Twelve years ago today, A Simple Life was released in theaters. This film went on to become one of the most critically successful films in Hong Kong’s history, and it’s no surprise that it was created by one of the most important members of Hong Kong’s New Wave of filmmakers, Ann Hui.
Ann Hui is a director, screenwriter, producer, and actor, who is known for social commentary about Hong Kong in her films, spanning a wide range of topics such as women’s issues and class struggles.
Ann started out as an assistant to a well-known Chinese film director, King Hu. She then transitioned to working in television, at one point directing dramas for the Independent Commission Against Corruption, an organization dedicated to addressing corruption within Hong Kong’s government. Two of these dramas were actually banned because they were considered so controversial.
In 1979, Ann’s first full-length feature—The Secret—was nominated for the Golden Horse Award for Best Feature Film.
Ann’s first feature-length film was The Secret (1979), which tells the real story of a murder case that took place in the Western District of Hong Kong. Ann’s ability to tell the story in a riveting way while also creating an eerie ambiance, cemented her as a strong player in the Hong Kong ‘New Wave’ right away. The Secret was nominated for the Golden Horse Award for Best Feature Film (a showcase for Chinese films from all over the world). Since that time, according to IMDb, Ann has received over 50 international awards and almost 60 additional nominations.
After The Secret, Ann’s films began to center more around personal stories of regular people, stories with which she began to delve into her social and political commentaries. Among the most popular of these films is what is known as her Vietnam Trilogy, reflecting her concern for Vietnamese citizens during the Vietnam war.
Boat People (1982), probably the most well-known of the trilogy, follows a Japanese photojournalist documenting life in Vietnam after the war. During his time in Vietnam, he meets several people and witnesses their devastation as they struggle to make ends meet and to live in an environment so freshly out of war. With Boat People, Ann won the Hong Kong Film Award for Best Director and Best Film.
For the next few decades, Ann continued to create films which explored both the personal and political struggles of the types of people she interacted with every day, and even of herself.
Song of the Exile (1990) is a semi-autobiographical film about a young woman who returns to Hong Kong for her sister’s wedding after living in London for several years. Drawing from her own experiences, the film explores struggles with identity and connection to family that one goes through after spending a long time away from home.
A Simple Life is probably Ann’s most well-known and successful film.
A Simple Life, probably Ann’s most well-known and successful film, is about a film producer, Roger, and his long-time maidservant, Ah Tao, who suffers from a stroke and must go live in a nursing home. During Ah Tao’s time in the home, her relationship with Roger grows closer and stronger than it already was. As is Ann’s style, this is both a personal story and a social commentary; in the words of FF2 contributor Katusha Jin, “[The] film evolves into one about the social issues in Hong Kong about the aging population and the growing concerns about elderly homes. Throughout the film, there also exists an undertone about the uncomfortable issues of class difference.” Katusha goes on to say, “A lot of what happens in the film is relatable for the older generations in Hong Kong. They do not want to be a burden on the younger generation but also face fears when it comes to adapting to this latter stage of their lives.”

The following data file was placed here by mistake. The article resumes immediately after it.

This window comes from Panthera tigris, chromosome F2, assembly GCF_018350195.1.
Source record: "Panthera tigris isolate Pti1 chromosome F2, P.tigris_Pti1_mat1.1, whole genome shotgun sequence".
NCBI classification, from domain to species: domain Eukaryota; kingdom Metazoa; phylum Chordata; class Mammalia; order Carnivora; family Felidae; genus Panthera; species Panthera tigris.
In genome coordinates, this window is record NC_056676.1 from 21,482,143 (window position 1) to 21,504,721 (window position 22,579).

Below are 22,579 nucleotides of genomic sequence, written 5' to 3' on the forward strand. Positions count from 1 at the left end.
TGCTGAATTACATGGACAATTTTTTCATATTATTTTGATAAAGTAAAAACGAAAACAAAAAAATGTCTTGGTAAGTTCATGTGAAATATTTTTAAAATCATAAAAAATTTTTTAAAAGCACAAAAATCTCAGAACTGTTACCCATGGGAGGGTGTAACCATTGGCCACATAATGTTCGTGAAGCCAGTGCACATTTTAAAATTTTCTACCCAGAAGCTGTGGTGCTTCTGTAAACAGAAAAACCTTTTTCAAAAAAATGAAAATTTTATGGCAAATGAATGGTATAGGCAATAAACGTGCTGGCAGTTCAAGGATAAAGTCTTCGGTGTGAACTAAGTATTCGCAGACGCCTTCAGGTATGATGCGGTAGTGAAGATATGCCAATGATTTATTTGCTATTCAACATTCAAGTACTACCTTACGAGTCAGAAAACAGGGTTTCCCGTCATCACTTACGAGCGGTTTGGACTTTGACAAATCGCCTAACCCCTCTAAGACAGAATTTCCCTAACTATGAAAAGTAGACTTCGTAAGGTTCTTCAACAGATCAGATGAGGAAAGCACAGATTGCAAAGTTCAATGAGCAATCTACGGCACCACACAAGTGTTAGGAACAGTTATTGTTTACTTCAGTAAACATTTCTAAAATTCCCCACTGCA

A Simple Life won a “Grand Slam” (Best Picture, Best Director, Best Screenplay, Best Actor, and Best Actress) at the Hong Kong Film Awards, as did another one of Ann’s films, Summer Snow (1995). These are the only two films to ever receive a Grand Slam, and they were both Ann’s. In 2012, Ann received a Lifetime Achievement Award at the Asian Film Awards.
Ann has continued creating films after all this time. In 2017, she directed Our Time Will Come, about a young schoolteacher and her mother living in Hong Kong during World War II. Of this film, FF2 Contributor Tracy Shen says, “What Hui does best—those intimate moments between mother and daughter and even the fine-drawn tension between man and woman (a rare look into romance in today’s overtly sexualized relationship of the sexes)—put the movie to an aesthetic of its own. The film has a deceptively simple appearance, but we are compelled to listen to what it has to say.”
From her ability to craft a poignant story to her unflinching looks at society’s problems big and small, it’s no wonder Ann has achieved such critical success. Though she is solidly an influential figure in Hong Kong cinema, Ann’s talent should be recognized worldwide.
© Julia Lasker (3/9/2023) FF2 Media
LEARN MORE/DO MORE
Read Katusha Jin’s celebration of Ann Hui here.
Read Jan Lisa Huttner’s review of A Simple Life here.
Visit Ann Hui’s IMDb page for a complete filmography including her extraordinary list of awards & nominations!
CREDITS & PERMISSIONS
Featured photo: Credit to Far East Film Festival
Middle photo: A Simple Life. Credit to Far East Film Festival
Bottom photo: The Golden Era. Credit to International Film Festival Rotterdam